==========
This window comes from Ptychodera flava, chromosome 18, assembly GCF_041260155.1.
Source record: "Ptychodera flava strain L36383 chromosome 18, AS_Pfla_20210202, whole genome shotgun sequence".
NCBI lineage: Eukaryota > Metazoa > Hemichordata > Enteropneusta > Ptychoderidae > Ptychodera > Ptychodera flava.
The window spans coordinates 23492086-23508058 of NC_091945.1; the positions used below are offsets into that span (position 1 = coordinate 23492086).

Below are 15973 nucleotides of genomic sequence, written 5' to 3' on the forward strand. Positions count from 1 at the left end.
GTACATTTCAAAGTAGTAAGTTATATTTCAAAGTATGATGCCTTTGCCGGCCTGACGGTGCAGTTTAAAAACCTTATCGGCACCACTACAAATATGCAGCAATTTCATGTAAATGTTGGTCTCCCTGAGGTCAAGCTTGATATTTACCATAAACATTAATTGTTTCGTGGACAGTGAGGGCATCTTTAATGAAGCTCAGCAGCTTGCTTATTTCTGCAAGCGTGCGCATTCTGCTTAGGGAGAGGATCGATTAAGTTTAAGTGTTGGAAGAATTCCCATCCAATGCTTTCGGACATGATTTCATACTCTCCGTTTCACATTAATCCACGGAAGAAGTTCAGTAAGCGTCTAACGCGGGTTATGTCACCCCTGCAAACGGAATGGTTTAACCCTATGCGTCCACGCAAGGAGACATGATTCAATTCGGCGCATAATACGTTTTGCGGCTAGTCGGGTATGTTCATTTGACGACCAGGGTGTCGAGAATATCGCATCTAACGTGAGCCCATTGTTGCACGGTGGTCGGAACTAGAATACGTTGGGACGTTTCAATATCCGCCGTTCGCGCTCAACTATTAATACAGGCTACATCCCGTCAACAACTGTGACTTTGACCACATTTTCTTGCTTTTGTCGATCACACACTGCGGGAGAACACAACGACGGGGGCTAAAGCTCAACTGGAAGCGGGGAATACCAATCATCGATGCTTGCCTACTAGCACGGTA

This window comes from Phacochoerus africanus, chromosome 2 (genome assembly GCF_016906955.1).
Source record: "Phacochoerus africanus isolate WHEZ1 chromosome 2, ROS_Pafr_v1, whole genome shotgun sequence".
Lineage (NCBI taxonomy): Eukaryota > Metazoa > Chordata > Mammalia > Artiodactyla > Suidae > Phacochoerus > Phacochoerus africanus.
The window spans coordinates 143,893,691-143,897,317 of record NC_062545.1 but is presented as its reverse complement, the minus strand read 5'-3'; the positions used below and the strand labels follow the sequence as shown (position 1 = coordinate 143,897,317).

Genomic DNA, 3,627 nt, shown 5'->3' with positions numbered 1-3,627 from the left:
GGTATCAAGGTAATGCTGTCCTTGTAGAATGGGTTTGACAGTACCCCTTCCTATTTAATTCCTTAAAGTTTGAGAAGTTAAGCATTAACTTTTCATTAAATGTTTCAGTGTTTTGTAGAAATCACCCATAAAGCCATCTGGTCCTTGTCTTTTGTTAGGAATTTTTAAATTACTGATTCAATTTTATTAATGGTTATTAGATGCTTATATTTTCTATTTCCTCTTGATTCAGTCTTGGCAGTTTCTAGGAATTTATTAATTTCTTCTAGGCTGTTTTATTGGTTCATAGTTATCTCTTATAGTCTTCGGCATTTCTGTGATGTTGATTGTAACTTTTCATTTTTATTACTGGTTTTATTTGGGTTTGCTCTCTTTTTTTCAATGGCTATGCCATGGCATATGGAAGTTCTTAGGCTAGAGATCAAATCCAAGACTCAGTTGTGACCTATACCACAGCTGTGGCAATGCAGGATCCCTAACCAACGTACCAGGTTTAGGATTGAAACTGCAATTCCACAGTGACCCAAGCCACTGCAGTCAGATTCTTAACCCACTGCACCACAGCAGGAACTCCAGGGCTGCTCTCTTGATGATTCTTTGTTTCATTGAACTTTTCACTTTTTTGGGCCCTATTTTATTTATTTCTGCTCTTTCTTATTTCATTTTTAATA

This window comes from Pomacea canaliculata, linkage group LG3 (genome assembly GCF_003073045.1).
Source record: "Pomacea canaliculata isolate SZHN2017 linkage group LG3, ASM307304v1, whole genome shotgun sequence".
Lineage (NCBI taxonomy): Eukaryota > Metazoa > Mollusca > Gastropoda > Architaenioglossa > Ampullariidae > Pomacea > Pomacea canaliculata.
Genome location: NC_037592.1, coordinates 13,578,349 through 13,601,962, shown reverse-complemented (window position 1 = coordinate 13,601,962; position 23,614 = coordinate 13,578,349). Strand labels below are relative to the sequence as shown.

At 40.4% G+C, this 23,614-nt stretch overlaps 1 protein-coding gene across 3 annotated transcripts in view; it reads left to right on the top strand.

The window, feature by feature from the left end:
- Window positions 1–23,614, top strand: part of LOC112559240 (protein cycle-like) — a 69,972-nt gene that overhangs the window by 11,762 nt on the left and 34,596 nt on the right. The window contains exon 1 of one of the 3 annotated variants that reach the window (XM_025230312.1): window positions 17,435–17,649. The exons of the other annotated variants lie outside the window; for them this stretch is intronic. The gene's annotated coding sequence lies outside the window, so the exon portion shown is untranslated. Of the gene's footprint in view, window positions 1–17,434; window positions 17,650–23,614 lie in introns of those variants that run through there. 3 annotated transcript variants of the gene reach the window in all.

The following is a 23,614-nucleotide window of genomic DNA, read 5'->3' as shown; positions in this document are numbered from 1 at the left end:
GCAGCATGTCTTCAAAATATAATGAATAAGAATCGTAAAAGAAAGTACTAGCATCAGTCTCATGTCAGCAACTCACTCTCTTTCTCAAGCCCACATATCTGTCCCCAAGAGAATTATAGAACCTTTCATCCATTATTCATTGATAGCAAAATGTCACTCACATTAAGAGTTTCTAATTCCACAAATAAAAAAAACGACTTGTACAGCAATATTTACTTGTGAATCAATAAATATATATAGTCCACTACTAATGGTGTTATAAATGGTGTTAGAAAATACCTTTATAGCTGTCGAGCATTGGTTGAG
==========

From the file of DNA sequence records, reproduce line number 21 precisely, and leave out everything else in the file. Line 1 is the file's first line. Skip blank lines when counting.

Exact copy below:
GCAGCATGTCTTCAAAATATAATGAATAAGAATCGTAAAAGAAAGTACTAGCATCAGTCTCATGTCAGCAACTCACTCTCTTTCTCAAGCCCACATATCTGTCCCCAAGAGAATTATAGAACCTTTCATCCATTATTCATTGATAGCAAAATGTCACTCACATTAAGAGTTTCTAATTCCACAAATAAAAAAAACGACTTGTACAGCAATATTTACTTGTGAATCAATAAATATATATAGTCCACTACTAATGGTGTTATAAATGGTGTTAGAAAATACCTTTATAGCTGTCGAGCATTGGTTGAG